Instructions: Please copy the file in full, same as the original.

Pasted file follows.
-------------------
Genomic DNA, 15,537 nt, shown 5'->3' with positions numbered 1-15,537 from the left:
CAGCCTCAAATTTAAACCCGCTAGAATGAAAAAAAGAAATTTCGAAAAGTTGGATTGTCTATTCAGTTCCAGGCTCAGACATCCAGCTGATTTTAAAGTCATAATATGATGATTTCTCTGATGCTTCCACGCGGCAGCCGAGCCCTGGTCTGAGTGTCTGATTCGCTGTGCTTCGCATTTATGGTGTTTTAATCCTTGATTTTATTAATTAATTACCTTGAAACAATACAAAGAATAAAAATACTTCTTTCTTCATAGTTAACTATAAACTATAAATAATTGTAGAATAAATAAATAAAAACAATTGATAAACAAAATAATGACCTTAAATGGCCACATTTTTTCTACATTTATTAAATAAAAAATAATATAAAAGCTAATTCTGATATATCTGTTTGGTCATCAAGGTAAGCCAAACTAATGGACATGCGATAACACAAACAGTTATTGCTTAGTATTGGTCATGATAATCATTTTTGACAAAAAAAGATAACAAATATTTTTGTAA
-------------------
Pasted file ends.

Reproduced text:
Genomic DNA, 15,537 nt, shown 5'->3' with positions numbered 1-15,537 from the left:
CAGCCTCAAATTTAAACCCGCTAGAATGAAAAAAAGAAATTTCGAAAAGTTGGATTGTCTATTCAGTTCCAGGCTCAGACATCCAGCTGATTTTAAAGTCATAATATGATGATTTCTCTGATGCTTCCACGCGGCAGCCGAGCCCTGGTCTGAGTGTCTGATTCGCTGTGCTTCGCATTTATGGTGTTTTAATCCTTGATTTTATTAATTAATTACCTTGAAACAATACAAAGAATAAAAATACTTCTTTCTTCATAGTTAACTATAAACTATAAATAATTGTAGAATAAATAAATAAAAACAATTGATAAACAAAATAATGACCTTAAATGGCCACATTTTTTCTACATTTATTAAATAAAAAATAATATAAAAGCTAATTCTGATATATCTGTTTGGTCATCAAGGTAAGCCAAACTAATGGACATGCGATAACACAAACAGTTATTGCTTAGTATTGGTCATGATAATCATTTTTGACAAAAAAAGATAACAAATATTTTTGTAA